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Francoise Ulam

Obituary
  • "Chers Amis et Famille Ulam , je suis de coeur avec Vous ..."
    - Christopher Kowalczyk
  • "Growing up in Los Alamos, a visit to -- or from -- the..."
    - Malcolm Hall
  • "Dear Claire, I am so sorry to hear of your mother's..."
    - Helen Boss Heslop
  • "Dear Claire, It was a great honor to have known your..."
    - Marshall Fitz
  • "Dear Claire and family -- Francoise and Stan were both..."
    - Maxine Goad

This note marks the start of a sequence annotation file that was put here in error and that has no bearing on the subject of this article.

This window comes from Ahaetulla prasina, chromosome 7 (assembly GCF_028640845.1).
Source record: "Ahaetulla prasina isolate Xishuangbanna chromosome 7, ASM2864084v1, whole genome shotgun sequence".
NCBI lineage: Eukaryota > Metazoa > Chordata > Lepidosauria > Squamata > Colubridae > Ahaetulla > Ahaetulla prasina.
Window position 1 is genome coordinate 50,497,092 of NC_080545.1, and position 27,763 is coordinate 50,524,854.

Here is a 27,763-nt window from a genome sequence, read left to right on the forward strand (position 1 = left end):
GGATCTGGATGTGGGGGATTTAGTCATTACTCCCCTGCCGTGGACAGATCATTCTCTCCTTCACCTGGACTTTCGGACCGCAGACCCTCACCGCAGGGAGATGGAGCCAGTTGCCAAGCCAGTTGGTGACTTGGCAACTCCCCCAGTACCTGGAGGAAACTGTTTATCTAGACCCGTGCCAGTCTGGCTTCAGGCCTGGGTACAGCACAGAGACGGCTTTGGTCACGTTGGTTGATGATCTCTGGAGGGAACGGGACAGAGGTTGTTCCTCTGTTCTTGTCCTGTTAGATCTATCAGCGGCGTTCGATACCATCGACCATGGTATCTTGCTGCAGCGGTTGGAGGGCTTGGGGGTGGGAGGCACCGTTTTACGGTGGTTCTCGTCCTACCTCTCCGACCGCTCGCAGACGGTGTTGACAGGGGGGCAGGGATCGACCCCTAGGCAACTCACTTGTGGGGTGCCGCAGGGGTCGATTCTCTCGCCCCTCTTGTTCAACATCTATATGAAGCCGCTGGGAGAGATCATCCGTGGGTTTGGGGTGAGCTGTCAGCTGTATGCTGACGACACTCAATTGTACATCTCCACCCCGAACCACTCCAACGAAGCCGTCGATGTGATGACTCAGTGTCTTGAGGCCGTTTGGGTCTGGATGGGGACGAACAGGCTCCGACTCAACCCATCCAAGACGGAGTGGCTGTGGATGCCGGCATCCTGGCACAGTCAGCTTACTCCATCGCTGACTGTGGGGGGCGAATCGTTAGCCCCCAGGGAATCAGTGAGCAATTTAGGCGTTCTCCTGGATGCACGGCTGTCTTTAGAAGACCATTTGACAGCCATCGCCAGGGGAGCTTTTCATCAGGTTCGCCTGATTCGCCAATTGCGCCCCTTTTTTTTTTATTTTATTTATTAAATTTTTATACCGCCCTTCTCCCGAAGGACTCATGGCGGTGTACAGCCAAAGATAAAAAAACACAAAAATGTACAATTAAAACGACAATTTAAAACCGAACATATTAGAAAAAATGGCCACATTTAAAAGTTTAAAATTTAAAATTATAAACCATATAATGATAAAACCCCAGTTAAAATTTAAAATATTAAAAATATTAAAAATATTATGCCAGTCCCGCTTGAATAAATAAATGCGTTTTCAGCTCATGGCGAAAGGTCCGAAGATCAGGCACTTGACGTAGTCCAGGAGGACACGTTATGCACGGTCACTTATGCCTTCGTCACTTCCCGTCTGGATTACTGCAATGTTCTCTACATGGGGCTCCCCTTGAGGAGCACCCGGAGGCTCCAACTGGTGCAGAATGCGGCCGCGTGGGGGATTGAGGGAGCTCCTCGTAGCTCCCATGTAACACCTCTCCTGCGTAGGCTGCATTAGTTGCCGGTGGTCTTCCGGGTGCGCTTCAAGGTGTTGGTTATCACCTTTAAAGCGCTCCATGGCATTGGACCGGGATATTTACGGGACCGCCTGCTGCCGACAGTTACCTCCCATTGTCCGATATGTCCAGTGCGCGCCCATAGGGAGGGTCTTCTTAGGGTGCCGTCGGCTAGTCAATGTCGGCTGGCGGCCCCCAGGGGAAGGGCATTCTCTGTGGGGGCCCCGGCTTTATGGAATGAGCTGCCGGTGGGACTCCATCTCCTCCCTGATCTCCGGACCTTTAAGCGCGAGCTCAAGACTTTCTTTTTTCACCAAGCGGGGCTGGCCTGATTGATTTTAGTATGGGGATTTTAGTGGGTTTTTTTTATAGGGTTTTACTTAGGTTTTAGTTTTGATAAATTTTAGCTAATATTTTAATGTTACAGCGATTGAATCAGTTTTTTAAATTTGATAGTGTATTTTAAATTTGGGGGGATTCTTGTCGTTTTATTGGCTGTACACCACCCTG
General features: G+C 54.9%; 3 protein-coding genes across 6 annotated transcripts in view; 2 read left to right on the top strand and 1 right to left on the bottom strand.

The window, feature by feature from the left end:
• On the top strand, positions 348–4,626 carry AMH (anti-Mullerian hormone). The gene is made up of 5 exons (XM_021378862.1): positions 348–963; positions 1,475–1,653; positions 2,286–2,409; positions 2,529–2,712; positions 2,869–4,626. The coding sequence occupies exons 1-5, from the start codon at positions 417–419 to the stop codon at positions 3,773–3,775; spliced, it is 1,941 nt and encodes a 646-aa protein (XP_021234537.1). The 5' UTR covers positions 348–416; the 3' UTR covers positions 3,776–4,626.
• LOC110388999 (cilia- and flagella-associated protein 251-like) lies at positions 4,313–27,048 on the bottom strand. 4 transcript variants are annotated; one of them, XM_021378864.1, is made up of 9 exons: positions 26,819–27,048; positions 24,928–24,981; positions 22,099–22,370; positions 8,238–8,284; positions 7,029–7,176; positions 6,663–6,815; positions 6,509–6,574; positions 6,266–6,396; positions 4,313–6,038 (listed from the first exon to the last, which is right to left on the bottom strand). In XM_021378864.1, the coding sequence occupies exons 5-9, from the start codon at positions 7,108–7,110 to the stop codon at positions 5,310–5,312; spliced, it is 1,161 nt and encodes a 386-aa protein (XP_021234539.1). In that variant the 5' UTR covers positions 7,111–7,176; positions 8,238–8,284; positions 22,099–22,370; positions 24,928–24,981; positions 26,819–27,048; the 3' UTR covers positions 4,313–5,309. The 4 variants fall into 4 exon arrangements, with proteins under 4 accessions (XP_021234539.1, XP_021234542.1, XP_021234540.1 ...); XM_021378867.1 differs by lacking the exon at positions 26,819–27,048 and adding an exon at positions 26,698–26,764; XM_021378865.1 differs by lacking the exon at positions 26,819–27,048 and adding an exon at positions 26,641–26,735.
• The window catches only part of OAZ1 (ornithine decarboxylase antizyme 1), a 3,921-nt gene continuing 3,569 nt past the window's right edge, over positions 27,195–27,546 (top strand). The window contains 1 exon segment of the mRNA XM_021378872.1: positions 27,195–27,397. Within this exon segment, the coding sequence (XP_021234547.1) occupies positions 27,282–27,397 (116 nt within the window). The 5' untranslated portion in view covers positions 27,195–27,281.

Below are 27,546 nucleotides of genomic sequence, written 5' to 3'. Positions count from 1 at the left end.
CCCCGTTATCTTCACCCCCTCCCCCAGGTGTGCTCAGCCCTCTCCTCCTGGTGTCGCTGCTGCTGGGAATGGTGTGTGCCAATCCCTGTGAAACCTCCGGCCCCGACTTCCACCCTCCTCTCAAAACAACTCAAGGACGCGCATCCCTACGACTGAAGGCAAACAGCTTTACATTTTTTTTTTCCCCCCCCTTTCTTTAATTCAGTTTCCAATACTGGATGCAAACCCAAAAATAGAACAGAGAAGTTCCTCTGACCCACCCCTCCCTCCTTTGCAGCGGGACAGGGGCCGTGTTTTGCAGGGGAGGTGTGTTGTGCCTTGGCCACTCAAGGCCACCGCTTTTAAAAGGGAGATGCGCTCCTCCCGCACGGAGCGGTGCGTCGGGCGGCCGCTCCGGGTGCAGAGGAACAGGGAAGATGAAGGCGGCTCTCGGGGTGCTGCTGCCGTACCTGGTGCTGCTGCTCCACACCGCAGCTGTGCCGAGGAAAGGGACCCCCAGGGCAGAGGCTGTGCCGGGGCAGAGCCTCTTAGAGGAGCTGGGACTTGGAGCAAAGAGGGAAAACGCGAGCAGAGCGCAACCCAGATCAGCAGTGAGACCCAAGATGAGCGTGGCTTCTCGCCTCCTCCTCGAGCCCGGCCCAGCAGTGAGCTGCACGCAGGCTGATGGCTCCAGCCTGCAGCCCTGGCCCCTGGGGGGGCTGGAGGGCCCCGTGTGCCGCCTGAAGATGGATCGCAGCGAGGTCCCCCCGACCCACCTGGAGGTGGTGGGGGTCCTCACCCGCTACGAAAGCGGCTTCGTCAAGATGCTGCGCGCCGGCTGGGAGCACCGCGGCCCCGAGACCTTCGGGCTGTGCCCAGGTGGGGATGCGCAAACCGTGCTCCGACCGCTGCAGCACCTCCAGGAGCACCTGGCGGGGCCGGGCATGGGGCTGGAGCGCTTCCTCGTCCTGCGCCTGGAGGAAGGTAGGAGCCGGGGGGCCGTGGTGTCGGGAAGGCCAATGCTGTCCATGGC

FRANCOISE ARON ULAM Francoise Aron Ulam, or "F," as she was affectionately known, died April 30 at the age of 93 at El Castillo. She was born in Paris, France in 1918 and came to the United States in 1939 as an exchange student as war was breaking out in Europe. That began her remarkable odyssey as an eyewitness to history. She studied at Mills College and Mount Holyoke College, earning a Master's degree in Comparative Literature. In 1941 she met Stanislaw Ulam, a young Polish mathematician at Harvard, whom she married. In 1943 they were recruited to join the Manhattan Project in Los Alamos at its inception. In Los Alamos Francoise became part of the unique international community of scientists and mathematicians who changed history during the Atomic Age. Like many of the Manhattan Project wives, initially she knew very little about the purpose of the "Gadget," as the bomb was known at the time. She devoted herself to creating a home and raising a baby in the beautiful American Southwest where, as Stan put it "the air felt like champagne." The friendships and associations that the young couple developed in Los Alamos gave Francoise a global worldview that would last the rest of her life. When they later moved from Los Alamos to Santa Fe, their house on Old Santa Fe Trail became a gathering spot for the great scientists of the era. While she was quintessentially French until the end, Francoise took naturally to the relaxed individualism that Santa Fe often inspires, developing a taste for computers, yoga, feldenkrais, and natural foods decades before they became mainstream. F was as marked by her time as she was ahead of it, keeping engaged with her far- reaching interests and pursuits and emailing friends and family about them until her death. She was politically minded to her core and uncompromising in her ideals-although as a woman who lost family in the Nazi concentration camps, she was not idealistic. She had the quiet perspicacity of a woman married to a man whose personality was as outsized as his intellect. She was a trenchant observer of human events, from the mundane to the historic, and her individualistic charm and warm wisdom will be missed greatly by friends and family. She is survived by her daughter Claire Weiner and her son-in-law Dr. Steven Weiner, of Santa Fe; her granddaughter Rebecca Ulam Weiner and Rebecca's husband Drake Bennett of New York City; and her closest friend of 60 years, Betty Lilienthal. She was preceded in death by her husband Stan, who died in1984. The family is deeply grateful to the staff at El Castillo, EGIS, and PMS Hospice, Dr. Dow Suhre, and Dr. David Gonzales. She will be honored by her immediate family at a private service and buried in Paris alongside her husband and French family. In lieu of flowers, contributions can be made to the Santa Fe Institute or the Richardson Center for Global Engagement. Arrangements are under the direction of Berardinelli Family Funeral Service 1399 Luisa Street, Santa Fe, NM 87505 (505)984-8600 Please sign our guestbook for the family at: www.berardinellifuneralhome.com

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